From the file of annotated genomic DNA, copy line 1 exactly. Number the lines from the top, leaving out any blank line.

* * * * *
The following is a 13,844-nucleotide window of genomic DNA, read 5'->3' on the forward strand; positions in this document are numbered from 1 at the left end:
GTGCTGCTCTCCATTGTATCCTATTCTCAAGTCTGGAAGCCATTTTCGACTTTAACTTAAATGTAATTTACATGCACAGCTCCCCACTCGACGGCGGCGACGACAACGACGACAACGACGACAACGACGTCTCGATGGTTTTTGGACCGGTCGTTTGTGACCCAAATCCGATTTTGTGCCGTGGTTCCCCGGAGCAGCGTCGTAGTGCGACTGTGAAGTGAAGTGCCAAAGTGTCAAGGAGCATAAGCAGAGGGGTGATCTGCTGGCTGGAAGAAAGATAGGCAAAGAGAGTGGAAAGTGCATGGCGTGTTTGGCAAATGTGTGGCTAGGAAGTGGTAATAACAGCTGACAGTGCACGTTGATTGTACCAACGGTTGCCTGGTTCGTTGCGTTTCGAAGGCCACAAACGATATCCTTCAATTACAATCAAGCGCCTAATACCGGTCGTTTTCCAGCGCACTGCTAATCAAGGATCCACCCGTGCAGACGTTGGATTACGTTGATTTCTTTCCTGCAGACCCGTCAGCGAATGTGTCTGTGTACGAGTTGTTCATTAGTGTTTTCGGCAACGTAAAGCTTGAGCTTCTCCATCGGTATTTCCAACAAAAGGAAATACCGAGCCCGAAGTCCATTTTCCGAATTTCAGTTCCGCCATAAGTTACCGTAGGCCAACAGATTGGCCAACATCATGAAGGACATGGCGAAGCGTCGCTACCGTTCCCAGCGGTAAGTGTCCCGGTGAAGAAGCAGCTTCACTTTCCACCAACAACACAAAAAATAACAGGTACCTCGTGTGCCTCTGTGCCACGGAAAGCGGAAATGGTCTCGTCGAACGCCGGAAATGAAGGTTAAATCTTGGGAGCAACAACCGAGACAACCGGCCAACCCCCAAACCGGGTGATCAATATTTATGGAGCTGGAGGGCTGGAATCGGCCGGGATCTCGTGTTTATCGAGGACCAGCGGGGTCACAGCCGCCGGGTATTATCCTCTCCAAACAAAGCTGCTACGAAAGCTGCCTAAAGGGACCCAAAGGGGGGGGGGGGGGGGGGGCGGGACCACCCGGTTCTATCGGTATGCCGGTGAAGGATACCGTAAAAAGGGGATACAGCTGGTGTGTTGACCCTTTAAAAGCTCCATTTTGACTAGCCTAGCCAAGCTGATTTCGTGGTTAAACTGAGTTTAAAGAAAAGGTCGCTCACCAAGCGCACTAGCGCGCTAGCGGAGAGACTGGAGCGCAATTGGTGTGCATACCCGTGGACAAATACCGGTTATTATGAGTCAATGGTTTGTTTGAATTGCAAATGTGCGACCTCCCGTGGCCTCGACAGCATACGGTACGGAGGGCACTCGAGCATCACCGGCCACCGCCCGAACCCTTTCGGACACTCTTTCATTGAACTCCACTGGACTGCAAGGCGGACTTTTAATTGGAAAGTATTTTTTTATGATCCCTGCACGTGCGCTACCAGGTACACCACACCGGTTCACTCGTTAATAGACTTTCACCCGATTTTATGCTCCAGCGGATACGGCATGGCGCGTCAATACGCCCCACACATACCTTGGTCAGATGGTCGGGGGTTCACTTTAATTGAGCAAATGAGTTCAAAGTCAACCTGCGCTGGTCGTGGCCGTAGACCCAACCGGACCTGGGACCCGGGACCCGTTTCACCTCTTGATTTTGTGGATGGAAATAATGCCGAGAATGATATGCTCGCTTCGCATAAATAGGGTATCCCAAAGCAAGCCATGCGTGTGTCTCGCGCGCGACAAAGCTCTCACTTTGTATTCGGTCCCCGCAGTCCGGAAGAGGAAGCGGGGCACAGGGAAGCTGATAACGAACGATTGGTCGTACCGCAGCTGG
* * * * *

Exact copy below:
The following is a 13,844-nucleotide window of genomic DNA, read 5'->3' on the forward strand; positions in this document are numbered from 1 at the left end: